UBS initiated coverage of Beyond Meat (BYND) stock with a “neutral” rating and assigned a price target of $85. According to TheFly, UBS is optimistic about Beyond Meat’s first-mover advantage in the plant-based meat market. However, UBS is concerned about the rising competition for Beyond Meat from players such as Impossible Foods and Kroger (KR).
Beyond Meat faces increased competition
Beyond Meat has entered several partnerships to expand its business. Some of the recent collaborations include prominent players like McDonald’s (MCD), Dunkin’ Brands, Subway, Yum! Brands’ KFC, and Denny’s.
However, competition is increasing in the alternative meat space. Rival Impossible Foods made its debut in grocery stores via its partnership with grocery store chain Gelson’s. Impossible Burger is sold at 27 Gelson’s outlets in Southern California.
According to CNBC, Impossible Foods aims to expand the presence of its plant-based meat Impossible Burgers to grocery stores in every region nationwide by mid-2020. Impossible Foods is also strengthening its business through its partnership with Burger King.
Consumer giants Tyson Foods (TSN), Kellogg (K), and Kroger are also expanding into the alternative meat space. Tyson has rapidly expanded the distribution of its Raised & Rooted plant-based nuggets to over 7,000 stores. It has also expanded the brand into the foodservice channel. Tyson also sells Aidells Whole Blends sausages and meatballs, which are made of chicken and plant-based ingredients.
Kellogg plans to offer Incogmeato plant-based burger patties, chicken tenders, and nuggets in grocery stores and foodservice channels starting in early 2020. Meanwhile, Kroger also offers plant-based items like burger patties and grinds, cookie dough, pasta sauces, and sausages under its Simple Truth brand.
UBS estimates growth through McDonald’s
In September, McDonald’s started offering Beyond Meat’s P.L.T. (plant, lettuce, and tomato) sandwiches with Beyond Meat patties in 28 restaurants in Canada. According to Reuters, a survey by UBS indicates that McDonald’s sells 20–30 plant-based Beyond Meat burgers daily in Canada. It sells about 100 of these burgers in more densely populated areas. UBS estimates that McDonald’s could sell over 250 million P.L.T. burgers annually if it expands this product to its 14,000 US outlets.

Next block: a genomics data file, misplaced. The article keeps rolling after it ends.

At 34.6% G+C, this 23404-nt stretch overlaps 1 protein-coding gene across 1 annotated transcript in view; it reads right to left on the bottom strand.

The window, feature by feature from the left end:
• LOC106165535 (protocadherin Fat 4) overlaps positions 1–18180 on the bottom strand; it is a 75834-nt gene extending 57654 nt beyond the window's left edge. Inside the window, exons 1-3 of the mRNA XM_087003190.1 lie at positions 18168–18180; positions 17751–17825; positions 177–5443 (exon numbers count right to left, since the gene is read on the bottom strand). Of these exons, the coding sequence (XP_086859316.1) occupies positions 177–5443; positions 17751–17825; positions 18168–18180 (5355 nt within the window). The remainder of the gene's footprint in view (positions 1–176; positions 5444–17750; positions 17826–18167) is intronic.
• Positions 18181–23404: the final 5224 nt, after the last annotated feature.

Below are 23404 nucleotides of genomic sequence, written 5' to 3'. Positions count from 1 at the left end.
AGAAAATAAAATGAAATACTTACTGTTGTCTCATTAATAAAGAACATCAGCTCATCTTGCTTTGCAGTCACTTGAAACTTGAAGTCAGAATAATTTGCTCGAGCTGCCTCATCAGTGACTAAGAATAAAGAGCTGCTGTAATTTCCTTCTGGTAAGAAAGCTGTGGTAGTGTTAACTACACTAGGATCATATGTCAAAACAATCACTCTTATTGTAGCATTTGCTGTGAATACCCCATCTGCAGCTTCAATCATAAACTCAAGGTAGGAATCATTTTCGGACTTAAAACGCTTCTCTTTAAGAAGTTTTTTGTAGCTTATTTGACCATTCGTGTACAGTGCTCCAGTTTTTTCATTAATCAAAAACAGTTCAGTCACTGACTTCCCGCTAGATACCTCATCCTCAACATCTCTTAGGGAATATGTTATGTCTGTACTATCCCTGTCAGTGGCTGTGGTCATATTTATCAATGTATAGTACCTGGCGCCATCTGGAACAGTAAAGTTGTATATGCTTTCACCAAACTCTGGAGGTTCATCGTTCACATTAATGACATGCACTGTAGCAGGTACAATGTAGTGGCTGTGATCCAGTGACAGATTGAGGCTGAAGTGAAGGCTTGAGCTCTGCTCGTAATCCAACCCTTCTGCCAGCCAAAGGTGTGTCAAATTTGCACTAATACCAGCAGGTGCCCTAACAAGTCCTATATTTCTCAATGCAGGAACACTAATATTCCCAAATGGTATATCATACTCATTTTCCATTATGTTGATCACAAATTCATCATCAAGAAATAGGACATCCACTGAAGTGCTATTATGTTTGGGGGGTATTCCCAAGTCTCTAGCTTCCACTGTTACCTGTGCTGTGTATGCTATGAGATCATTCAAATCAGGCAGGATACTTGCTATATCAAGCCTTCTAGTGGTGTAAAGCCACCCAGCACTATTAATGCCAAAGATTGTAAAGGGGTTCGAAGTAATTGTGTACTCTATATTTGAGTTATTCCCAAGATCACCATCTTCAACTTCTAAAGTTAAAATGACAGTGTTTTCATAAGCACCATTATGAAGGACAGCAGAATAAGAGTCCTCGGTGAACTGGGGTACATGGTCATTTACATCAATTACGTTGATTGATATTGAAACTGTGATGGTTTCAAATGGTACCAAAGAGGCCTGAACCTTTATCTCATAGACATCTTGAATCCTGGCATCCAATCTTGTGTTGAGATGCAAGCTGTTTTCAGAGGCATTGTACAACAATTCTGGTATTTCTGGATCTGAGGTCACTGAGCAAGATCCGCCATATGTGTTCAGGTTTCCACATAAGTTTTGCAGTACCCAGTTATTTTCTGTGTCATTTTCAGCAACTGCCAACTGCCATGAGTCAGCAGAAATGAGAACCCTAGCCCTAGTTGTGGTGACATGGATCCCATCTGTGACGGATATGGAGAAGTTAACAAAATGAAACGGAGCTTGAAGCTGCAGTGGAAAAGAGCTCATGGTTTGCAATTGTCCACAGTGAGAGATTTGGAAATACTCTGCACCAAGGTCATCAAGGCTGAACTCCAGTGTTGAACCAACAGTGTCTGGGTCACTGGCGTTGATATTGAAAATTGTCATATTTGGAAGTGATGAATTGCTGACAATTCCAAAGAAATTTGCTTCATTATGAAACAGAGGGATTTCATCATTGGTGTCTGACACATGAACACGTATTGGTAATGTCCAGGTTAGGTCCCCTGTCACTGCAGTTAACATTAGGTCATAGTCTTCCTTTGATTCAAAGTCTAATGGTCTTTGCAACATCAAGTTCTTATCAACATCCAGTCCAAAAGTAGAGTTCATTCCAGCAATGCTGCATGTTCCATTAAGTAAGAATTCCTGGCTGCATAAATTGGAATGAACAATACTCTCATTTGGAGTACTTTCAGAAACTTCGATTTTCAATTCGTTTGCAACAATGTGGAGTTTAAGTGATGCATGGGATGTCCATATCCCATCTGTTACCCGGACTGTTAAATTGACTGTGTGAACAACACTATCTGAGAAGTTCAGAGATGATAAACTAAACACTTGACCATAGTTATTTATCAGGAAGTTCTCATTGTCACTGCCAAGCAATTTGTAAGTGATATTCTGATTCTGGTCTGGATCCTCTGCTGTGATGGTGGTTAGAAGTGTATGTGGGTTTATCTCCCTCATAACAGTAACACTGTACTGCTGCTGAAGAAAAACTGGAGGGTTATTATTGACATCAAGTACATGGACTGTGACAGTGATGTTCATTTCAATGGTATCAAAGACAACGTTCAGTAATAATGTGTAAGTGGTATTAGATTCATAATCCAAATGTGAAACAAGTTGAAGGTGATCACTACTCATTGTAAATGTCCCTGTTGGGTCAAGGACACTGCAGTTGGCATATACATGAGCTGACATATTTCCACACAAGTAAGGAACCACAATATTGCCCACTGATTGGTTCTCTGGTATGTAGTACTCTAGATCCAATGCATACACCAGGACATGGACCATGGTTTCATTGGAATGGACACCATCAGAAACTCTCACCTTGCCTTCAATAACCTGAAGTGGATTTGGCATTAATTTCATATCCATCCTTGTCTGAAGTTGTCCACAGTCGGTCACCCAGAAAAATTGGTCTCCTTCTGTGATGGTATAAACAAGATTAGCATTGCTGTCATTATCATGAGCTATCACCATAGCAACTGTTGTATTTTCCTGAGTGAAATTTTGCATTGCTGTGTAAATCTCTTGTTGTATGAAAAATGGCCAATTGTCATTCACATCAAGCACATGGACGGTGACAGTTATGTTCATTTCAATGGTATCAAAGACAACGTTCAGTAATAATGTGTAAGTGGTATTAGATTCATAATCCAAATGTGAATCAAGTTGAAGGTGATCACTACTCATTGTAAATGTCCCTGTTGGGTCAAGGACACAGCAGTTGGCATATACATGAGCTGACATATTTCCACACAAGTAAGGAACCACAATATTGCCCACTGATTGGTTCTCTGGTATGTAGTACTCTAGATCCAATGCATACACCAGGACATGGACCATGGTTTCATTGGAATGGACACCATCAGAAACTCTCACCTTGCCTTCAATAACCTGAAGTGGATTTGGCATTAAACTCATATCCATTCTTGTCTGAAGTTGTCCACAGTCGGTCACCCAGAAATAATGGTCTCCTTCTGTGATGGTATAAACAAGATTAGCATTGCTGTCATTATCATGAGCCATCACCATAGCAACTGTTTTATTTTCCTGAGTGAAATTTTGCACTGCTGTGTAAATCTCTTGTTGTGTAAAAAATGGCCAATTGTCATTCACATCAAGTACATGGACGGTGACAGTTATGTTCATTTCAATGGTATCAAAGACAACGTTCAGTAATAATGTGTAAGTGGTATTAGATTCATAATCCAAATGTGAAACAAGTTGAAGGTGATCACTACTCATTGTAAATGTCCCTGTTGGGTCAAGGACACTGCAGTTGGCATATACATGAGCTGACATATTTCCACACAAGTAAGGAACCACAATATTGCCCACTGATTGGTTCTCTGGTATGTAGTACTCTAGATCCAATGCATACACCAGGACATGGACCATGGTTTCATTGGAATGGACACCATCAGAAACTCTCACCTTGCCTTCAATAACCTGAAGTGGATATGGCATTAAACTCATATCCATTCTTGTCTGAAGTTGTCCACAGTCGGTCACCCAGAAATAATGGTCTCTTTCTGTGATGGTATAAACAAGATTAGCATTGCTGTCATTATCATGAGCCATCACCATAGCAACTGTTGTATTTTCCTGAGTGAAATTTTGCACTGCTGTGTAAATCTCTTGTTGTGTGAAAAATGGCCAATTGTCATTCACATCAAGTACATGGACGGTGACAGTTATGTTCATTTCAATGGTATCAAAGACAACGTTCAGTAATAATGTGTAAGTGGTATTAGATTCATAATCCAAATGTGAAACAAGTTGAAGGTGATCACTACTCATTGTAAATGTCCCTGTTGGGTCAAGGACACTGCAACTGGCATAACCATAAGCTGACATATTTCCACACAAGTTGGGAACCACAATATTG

UBS estimates that the expansion of the partnership with McDonald’s could add sales of about $325 million to Beyond Meat’s top line. The investment bank also estimates that the partnership with Burger King could contribute $135 million to Impossible Foods’ annual sales.
According to Marketwatch, UBS estimates that Beyond Meat could generate revenue of $1.8 billion by 2025. Currently, analysts expect the company’s revenue to touch $280.3 million in 2019.
Do analysts expect the stock to rise?
Beyond Meat stock has risen 13.5% since its IPO (initial public offering) in May. It fell 22.2% on October 29 after the company’s statements about offering discounts reflected the impact of rising competition. Also, the expiry of the lockup period for investors and shareholders triggered sell-off in the stock.
Beyond Meat reported better-than-expected third-quarter revenue and earnings on October 28. The company’s revenue grew 250% YoY (year-over-year) to $92 million. Its third-quarter EPS of $0.06 made a considerable improvement compared to EPS of -$1.45 in the third quarter of 2018.
About 60% or nine out of 15 analysts have a “hold’ recommendation for Beyond Meat stock. Four analysts rate it as a “buy,” while two analysts have a “sell” rating. Analysts currently see a 47% upside potential in Beyond Meat stock with an average price target of $109.54.
Beyond Meat aims to improve its performance through continued innovation and expansion in additional domestic and international markets.